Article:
Classically Inclined

June 8, 2011

The New College of the Humanities and the Small Liberal Arts College model

Filed under: Meta,Teaching — lizgloyn @ 1:32 pm
Tags: ,

You may have noticed a bit of a flurry over A.C. Grayling’s plans to launch a private university, the New College of the Humanities (previously known to Companies House as Grayling Hall after two of the founders). From the college’s website, it plans to offer degrees in Law, Economics, History, English Literature and Philosophy (although as of yet it doesn’t have its own degree-granting powers, and plans to register students for degrees through the University of London International Programmes). However, the difference is that students will take “three core subjects together with a Professional Skills course“. Which, to me, looks very much like the sort of general core curriculum required by American universities, and specifically those which would be considered Small Liberal Arts Colleges, or SLACs. Indeed, A.C. Grayling has said that the NCH is trying to “make use of an American-style model“.

(Let us leave aside for the moment my obvious outrage that Classics is not included as a central course. Philosophy includes a module of Plato and the Pre-Socratics, and the foundation English Literature course requires students to read Homer’s Iliad and Odyssey; Sophocles’ Oedipus Rex and Antigone; Virgil’s Aeneid; Ovid’s Metamorphoses; and Plato’s Symposium and Republic. It’s not a brilliant introduction to the classical world, but it’s certainly the equivalent of what a graduate of an American SLAC might experience during their studies. Let’s also leave aside the minor issue that at least some of the syllabi on the NCH website seem to have been pilfered from other universities…)

What I wanted to think about for a moment, apart from all the other issues (some of which Mary Beard has already outlined), is this question of transferring a SLAC model to the UK. Of course, NCH isn’t exactly like a SLAC. Most SLACs have excellent science programs as well as humanities programs, plus they pride themselves on the quality of their teaching – not just on their ‘star power’ lecturers. It is perfectly normal for SLACs not to have students at the Masters and PhD level, something that NCH has come under fire for, but this doesn’t stop their academic staff being involved in the wider research culture of their fields. The production of Masters and PhD students tends to fall to universities in the R1 (short for Research 1) category, whose focus is on research rather than teaching; research students therefore fit better into the ‘mission’ of R1s than they do into that of SLACs. The UK, of course, doesn’t have anything like such a clearly defined set of roles for its institutions, and you might make the case that NCH is potentially contributing a useful new model to the UK by pointing out that institutions can, in fact, focus purely on undergrad teaching.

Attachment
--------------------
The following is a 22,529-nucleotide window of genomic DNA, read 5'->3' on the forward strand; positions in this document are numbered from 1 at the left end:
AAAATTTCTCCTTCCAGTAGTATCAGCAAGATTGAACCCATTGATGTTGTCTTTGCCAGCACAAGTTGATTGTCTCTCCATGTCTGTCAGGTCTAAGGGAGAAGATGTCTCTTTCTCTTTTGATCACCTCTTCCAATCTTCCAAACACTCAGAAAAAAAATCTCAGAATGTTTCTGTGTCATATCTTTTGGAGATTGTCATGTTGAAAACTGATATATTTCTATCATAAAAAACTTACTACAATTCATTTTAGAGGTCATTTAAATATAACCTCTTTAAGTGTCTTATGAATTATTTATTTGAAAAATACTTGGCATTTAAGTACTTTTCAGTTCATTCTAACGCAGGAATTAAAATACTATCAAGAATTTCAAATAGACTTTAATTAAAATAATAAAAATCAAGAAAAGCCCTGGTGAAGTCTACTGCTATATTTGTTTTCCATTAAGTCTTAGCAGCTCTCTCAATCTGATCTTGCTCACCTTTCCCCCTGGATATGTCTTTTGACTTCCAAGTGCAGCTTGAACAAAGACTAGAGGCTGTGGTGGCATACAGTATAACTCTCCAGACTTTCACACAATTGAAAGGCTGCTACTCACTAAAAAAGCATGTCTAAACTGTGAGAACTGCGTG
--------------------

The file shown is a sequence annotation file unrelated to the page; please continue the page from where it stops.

(This point is, alas, underminded by the fact that SLACs may emphasises teaching over research, but still expect their faculty to be doing research – NCH doesn’t seem to be proposing anything like a research culture among its staff. James Ladyman has written about this in the New Statesman far better than I can.) 

But stepping back from the NCH for a moment, there is a serious point here. Can the SLAC model actually be transferred to the UK? Is this a feasible project to begin with, never mind the failings with the NCH’s specific instantiation of that project?

The problem I think is going to arise from importing this system that I haven’t seen mentioned yet is that there is a fundamental difference between US and UK students. UK students have come up through a National Curriculum. US students haven’t.